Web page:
I think he's working really hard and being open-minded, and allowing the rest of the team to be part of his new beginning. He'll start getting along well with Bishop, and also he'll have a good dynamic with McGee (Sean Murray). His relationship with [Gibbs], it's complex, because in a way, Gibbs sees a lot of himself in Nick Torres. He understands the struggle. Without the job, Gibbs would probably fall apart. And for Nick, it's the exact same thing. If he didn't have this purpose, he wouldn't know who to be. So they can bond over that. They clash in the sense that Gibbs understands how to follow the rules and bend them when he has to, but Nick Torres would rather break the rules in order to get the bad guy. You're going to see the rough around the edges, and Gibbs trying to mold [Torres] into the right agent for his team. He sees potential, and he's going to give him a shot.
What do we learn about Nick's personal life?
He [was] in a relationship ... and then eventually his cover's blown, and he's forced to leave that life. And with that, he's leaving the comfort zone of who he was or who he thought he was for that moment, and he leaves someone behind. But at the same time, there's two things we know about him. There is a baseball, and then there is a picture of him when he was like 18 or 19 years old, right before he really enlisted. Those are clues to who he is. We know he has a sister ... but other than that, we know nothing. We don't know where his parents are from. We don't know how he grew up. We don't know anything. ... Right now he's a very unpredictable and very mysterious character that seems familiar, but then he flips it on you and then you go, OK, never mind. I thought I knew him.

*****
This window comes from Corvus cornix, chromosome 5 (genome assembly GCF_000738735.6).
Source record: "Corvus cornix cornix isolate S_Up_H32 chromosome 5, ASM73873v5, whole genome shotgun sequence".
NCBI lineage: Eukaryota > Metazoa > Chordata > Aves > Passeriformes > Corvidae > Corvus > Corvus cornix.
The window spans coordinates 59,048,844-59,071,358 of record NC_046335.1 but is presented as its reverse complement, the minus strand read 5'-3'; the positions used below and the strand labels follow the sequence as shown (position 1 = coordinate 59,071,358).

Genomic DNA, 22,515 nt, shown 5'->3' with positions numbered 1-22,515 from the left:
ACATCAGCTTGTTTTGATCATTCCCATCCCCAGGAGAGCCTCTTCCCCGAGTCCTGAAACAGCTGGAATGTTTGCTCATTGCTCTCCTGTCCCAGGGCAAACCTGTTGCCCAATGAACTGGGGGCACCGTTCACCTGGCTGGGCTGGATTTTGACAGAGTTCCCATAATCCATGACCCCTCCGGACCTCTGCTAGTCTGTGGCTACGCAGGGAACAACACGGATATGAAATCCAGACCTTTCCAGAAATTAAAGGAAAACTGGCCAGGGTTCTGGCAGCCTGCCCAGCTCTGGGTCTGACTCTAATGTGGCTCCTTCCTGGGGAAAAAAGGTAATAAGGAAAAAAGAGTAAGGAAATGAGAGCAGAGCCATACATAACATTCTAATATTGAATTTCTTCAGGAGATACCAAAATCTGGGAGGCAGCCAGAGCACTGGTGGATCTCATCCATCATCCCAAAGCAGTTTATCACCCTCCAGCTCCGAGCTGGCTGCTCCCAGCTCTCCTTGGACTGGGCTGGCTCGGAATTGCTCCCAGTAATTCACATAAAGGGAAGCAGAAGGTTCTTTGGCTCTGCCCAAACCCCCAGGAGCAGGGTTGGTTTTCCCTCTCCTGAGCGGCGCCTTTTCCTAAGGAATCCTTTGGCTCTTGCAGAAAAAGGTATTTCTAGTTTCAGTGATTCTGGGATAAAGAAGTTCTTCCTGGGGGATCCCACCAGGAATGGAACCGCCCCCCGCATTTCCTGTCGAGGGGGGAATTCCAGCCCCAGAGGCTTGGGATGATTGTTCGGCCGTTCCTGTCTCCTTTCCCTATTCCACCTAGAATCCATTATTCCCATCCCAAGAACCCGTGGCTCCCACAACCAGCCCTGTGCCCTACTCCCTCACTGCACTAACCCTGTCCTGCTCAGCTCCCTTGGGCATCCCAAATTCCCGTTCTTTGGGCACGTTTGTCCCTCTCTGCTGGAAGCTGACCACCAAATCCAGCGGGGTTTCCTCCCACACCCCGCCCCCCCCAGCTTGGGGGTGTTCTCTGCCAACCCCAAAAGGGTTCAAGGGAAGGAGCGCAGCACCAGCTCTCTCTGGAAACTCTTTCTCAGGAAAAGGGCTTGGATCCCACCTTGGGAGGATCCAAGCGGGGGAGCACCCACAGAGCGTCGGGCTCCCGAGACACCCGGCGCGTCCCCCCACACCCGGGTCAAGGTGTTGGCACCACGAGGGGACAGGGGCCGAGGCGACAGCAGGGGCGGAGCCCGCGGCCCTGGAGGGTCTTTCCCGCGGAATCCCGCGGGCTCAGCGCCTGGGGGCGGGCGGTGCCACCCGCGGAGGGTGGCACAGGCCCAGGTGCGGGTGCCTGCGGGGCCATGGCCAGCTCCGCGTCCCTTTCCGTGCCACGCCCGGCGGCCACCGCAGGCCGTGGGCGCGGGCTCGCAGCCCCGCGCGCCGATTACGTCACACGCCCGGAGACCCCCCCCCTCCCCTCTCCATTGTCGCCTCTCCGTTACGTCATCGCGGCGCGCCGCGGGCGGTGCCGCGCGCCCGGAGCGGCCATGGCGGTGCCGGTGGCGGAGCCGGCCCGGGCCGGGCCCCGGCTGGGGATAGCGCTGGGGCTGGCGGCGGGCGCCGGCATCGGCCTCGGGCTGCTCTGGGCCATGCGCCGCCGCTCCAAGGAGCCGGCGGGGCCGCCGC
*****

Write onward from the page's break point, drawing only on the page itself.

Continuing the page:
Will Nick's backstory be teased out through the rest of the season?
What we're going to try to do is really take our time with this character and spell it out as we go. And that's the right thing to do. The show is picked up for the next [two] years, so we have time. We have many episodes to let these characters breathe. So we're going to allow for that to happen while still doing our jobs and catching the bad guys.
NCIS airs Tuesdays at 8/7c on CBS. What are your first impressions of Agents Torres and Quinn?